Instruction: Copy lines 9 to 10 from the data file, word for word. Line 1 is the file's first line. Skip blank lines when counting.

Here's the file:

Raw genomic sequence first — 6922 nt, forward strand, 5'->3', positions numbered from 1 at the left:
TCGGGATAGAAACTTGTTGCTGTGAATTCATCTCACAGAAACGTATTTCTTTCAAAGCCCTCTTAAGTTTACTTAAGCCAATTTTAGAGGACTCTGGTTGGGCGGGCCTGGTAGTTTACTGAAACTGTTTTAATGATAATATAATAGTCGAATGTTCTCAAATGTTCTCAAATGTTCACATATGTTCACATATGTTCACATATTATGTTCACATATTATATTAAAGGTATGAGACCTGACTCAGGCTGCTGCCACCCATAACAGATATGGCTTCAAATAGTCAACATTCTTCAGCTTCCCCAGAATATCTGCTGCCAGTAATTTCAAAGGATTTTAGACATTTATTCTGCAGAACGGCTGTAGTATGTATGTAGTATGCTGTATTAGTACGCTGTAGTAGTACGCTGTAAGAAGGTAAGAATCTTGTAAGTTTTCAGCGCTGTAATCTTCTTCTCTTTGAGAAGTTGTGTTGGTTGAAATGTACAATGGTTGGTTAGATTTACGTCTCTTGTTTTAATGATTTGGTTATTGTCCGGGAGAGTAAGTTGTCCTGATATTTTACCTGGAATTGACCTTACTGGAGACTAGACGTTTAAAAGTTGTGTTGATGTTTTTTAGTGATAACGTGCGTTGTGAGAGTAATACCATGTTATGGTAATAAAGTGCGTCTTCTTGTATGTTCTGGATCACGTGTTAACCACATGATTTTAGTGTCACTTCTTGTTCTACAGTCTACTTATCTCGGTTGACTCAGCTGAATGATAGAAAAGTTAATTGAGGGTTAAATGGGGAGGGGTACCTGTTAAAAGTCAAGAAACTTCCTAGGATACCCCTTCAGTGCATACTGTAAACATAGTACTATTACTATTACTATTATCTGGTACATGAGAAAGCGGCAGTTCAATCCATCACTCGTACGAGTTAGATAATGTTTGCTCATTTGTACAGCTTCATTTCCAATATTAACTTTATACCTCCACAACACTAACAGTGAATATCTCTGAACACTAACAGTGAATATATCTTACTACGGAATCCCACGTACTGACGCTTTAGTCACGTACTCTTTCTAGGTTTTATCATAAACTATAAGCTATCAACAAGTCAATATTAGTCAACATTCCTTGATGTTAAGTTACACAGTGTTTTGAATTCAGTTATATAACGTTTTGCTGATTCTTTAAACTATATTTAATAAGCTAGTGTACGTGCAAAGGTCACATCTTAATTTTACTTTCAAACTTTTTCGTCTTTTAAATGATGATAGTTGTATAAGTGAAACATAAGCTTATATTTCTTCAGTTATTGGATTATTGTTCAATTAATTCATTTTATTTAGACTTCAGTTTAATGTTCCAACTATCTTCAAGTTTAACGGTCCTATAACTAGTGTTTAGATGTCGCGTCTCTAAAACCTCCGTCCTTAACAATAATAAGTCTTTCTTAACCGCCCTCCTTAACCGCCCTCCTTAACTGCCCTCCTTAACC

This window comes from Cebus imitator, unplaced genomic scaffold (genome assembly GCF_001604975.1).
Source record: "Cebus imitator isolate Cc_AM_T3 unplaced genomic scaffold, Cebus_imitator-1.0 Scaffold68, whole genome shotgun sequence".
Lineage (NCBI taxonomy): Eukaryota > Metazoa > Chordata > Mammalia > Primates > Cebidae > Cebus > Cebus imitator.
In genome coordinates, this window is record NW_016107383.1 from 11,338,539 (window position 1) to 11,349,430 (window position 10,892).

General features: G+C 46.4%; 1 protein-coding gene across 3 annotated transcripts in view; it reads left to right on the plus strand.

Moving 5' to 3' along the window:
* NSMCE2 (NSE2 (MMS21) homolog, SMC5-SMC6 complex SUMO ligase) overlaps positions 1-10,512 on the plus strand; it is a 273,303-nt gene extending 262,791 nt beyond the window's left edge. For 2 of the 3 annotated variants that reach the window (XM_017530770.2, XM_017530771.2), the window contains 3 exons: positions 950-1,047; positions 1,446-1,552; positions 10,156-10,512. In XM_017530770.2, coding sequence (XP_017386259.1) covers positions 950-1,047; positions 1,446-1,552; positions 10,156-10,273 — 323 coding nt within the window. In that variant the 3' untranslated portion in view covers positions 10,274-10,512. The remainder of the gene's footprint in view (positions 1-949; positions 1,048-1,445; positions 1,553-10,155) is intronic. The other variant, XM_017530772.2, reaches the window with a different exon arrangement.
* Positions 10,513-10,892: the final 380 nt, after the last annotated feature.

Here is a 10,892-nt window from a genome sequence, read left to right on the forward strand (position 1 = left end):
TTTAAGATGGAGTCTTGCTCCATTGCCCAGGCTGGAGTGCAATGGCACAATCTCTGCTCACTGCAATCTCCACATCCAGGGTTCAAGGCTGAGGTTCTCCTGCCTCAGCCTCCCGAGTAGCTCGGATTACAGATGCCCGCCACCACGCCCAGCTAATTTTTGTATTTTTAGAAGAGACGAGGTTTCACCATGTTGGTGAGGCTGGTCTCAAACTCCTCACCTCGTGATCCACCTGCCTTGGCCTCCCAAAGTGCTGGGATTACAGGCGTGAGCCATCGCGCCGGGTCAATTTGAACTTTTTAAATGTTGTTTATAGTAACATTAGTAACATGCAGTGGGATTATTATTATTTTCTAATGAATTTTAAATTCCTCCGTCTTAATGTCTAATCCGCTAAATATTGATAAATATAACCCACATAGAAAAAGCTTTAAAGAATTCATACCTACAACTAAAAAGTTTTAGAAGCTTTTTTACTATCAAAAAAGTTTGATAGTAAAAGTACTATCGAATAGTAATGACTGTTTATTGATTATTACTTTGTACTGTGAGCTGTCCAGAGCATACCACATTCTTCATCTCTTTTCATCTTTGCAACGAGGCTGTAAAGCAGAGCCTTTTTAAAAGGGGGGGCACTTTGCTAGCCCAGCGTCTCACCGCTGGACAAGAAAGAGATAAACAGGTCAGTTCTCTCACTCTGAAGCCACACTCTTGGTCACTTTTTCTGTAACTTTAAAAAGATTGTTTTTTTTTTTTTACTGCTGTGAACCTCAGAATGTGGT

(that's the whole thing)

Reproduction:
* NSMCE2 (NSE2 (MMS21) homolog, SMC5-SMC6 complex SUMO ligase) overlaps positions 1-10,512 on the plus strand; it is a 273,303-nt gene extending 262,791 nt beyond the window's left edge. For 2 of the 3 annotated variants that reach the window (XM_017530770.2, XM_017530771.2), the window contains 3 exons: positions 950-1,047; positions 1,446-1,552; positions 10,156-10,512. In XM_017530770.2, coding sequence (XP_017386259.1) covers positions 950-1,047; positions 1,446-1,552; positions 10,156-10,273 — 323 coding nt within the window. In that variant the 3' untranslated portion in view covers positions 10,274-10,512. The remainder of the gene's footprint in view (positions 1-949; positions 1,048-1,445; positions 1,553-10,155) is intronic. The other variant, XM_017530772.2, reaches the window with a different exon arrangement.
* Positions 10,513-10,892: the final 380 nt, after the last annotated feature.